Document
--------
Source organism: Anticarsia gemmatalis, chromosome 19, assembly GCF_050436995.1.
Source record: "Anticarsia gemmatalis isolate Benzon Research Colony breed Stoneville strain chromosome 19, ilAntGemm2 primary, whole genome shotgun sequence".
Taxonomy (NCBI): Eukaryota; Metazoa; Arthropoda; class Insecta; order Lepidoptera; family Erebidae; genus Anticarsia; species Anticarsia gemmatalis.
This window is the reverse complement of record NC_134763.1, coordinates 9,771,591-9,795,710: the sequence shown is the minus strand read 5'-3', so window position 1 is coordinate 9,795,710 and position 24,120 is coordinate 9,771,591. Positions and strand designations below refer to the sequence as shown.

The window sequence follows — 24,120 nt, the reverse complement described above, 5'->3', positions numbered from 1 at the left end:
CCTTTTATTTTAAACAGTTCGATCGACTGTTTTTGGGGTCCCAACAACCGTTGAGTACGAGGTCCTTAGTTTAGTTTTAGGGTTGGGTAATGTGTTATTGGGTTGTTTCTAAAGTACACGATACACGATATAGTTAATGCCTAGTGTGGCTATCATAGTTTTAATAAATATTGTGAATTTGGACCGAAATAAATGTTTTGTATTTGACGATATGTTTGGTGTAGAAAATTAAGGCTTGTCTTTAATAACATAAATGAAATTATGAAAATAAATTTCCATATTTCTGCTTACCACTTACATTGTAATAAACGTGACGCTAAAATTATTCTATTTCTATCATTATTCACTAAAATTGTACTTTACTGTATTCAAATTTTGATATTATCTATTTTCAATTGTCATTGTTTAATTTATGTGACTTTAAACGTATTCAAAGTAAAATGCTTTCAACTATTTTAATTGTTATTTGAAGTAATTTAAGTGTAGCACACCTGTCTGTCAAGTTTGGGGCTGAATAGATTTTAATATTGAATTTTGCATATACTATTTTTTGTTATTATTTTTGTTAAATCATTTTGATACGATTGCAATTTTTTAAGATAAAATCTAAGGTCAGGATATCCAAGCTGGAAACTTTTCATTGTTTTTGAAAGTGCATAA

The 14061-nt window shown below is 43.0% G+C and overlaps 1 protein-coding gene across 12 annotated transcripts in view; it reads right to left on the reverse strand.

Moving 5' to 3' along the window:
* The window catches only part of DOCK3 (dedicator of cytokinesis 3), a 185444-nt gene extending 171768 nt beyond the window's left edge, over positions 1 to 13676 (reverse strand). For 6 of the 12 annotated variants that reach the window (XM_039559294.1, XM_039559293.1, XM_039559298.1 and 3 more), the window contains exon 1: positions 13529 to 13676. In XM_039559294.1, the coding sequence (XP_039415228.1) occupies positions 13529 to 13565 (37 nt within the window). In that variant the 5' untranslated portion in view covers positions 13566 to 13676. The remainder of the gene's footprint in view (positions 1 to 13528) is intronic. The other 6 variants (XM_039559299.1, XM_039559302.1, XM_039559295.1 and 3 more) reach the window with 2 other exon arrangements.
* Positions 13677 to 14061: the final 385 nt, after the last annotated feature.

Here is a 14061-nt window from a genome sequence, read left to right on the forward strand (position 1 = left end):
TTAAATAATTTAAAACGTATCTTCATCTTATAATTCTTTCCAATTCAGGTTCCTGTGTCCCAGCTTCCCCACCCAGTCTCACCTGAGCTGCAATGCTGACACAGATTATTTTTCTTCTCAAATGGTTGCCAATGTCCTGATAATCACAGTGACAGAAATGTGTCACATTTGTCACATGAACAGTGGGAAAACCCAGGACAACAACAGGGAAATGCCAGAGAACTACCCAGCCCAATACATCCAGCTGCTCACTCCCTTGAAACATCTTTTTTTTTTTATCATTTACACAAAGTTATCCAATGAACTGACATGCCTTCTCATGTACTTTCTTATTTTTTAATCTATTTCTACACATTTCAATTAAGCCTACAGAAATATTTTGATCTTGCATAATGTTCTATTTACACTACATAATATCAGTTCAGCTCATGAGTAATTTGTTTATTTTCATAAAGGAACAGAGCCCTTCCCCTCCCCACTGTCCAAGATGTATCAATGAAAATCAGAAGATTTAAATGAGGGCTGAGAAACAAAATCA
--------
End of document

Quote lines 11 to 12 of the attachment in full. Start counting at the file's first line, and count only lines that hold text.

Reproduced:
Here is a 14061-nt window from a genome sequence, read left to right on the forward strand (position 1 = left end):
TTAAATAATTTAAAACGTATCTTCATCTTATAATTCTTTCCAATTCAGGTTCCTGTGTCCCAGCTTCCCCACCCAGTCTCACCTGAGCTGCAATGCTGACACAGATTATTTTTCTTCTCAAATGGTTGCCAATGTCCTGATAATCACAGTGACAGAAATGTGTCACATTTGTCACATGAACAGTGGGAAAACCCAGGACAACAACAGGGAAATGCCAGAGAACTACCCAGCCCAATACATCCAGCTGCTCACTCCCTTGAAACATCTTTTTTTTTTTATCATTTACACAAAGTTATCCAATGAACTGACATGCCTTCTCATGTACTTTCTTATTTTTTAATCTATTTCTACACATTTCAATTAAGCCTACAGAAATATTTTGATCTTGCATAATGTTCTATTTACACTACATAATATCAGTTCAGCTCATGAGTAATTTGTTTATTTTCATAAAGGAACAGAGCCCTTCCCCTCCCCACTGTCCAAGATGTATCAATGAAAATCAGAAGATTTAAATGAGGGCTGAGAAACAAAATCA